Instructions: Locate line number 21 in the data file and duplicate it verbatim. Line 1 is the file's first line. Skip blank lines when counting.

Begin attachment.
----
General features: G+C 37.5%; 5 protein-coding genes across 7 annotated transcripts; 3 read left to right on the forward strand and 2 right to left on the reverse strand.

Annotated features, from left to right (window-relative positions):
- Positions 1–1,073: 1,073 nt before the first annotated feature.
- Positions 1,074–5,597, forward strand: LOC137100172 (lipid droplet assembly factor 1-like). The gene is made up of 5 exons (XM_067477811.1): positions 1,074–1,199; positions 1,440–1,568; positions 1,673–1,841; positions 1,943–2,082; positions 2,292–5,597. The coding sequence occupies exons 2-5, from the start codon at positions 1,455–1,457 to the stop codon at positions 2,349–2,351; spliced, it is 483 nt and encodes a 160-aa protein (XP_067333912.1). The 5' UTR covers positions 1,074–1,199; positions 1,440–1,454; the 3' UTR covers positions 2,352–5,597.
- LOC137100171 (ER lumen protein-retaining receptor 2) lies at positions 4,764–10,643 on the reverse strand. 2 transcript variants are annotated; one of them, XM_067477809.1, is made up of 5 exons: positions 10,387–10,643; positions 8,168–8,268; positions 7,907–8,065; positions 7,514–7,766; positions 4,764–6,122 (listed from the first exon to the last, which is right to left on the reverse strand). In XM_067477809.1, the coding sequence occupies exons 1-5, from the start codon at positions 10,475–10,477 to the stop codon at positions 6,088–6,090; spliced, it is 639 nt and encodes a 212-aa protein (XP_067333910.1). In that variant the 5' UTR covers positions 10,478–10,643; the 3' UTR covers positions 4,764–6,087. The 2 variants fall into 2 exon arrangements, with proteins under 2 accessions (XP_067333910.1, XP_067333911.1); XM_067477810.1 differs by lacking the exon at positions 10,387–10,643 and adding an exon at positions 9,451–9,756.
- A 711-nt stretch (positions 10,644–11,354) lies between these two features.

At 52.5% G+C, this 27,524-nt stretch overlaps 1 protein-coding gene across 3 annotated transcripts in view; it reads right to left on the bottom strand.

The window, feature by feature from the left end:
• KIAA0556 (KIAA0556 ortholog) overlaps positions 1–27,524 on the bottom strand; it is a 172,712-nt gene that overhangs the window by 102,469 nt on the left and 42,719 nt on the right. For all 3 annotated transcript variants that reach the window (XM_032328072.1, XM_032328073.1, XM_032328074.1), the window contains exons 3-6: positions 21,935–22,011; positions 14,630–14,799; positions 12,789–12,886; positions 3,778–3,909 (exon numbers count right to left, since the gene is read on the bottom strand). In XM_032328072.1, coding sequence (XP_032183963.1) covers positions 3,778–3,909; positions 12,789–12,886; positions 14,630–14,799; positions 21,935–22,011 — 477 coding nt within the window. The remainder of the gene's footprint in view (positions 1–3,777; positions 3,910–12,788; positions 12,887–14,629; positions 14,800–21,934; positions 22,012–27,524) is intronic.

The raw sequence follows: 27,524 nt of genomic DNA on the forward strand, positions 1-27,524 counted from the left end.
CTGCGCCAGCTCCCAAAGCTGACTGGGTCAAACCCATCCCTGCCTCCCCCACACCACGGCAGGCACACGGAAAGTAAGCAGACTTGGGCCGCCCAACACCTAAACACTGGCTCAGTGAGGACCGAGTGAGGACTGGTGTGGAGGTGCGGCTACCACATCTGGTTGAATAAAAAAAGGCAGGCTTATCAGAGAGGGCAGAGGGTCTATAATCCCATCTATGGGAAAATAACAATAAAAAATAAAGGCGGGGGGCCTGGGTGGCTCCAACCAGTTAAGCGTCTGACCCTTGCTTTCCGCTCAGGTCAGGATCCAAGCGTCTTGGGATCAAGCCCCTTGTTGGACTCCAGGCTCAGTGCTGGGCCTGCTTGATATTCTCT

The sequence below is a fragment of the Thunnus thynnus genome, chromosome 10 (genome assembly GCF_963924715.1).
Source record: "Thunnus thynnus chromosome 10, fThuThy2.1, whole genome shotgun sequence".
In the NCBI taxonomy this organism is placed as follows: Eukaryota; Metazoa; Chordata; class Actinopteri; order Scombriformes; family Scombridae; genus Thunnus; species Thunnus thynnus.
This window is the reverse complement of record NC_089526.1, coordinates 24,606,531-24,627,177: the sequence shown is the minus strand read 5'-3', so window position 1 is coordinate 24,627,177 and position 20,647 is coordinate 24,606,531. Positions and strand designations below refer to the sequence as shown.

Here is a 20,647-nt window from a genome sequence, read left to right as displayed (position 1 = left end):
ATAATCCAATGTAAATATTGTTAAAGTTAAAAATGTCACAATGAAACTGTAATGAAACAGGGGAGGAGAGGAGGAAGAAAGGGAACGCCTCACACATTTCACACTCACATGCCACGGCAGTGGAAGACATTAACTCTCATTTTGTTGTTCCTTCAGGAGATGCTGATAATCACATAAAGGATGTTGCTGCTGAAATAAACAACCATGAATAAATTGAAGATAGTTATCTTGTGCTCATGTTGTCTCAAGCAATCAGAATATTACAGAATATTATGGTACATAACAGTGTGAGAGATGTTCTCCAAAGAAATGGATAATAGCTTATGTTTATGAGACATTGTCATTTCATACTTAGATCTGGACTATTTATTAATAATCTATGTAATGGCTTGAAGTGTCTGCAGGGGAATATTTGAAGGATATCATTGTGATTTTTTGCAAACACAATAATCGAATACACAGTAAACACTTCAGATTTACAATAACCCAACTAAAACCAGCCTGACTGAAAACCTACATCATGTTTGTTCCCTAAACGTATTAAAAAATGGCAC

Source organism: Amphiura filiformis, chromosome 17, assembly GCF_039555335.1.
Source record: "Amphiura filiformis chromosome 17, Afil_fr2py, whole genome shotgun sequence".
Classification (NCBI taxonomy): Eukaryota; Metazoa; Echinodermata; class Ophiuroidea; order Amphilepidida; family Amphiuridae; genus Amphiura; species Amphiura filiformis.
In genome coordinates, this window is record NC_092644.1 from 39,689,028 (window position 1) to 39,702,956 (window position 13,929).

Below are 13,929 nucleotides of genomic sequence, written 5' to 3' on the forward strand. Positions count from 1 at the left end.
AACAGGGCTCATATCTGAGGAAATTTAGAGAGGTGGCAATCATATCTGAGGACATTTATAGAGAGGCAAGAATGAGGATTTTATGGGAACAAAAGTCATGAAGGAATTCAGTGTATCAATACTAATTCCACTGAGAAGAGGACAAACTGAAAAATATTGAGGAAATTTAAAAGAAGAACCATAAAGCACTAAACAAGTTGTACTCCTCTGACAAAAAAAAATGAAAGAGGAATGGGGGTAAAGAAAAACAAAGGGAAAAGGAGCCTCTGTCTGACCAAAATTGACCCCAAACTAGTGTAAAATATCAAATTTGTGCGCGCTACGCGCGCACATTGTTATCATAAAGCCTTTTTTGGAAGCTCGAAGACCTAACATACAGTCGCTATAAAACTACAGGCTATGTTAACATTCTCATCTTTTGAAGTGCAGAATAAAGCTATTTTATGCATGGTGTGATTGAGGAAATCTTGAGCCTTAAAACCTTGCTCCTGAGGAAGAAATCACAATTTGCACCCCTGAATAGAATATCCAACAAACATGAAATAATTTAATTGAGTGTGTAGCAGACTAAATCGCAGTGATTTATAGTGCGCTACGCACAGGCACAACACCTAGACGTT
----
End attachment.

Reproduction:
In genome coordinates, this window is record NC_092644.1 from 39,689,028 (window position 1) to 39,702,956 (window position 13,929).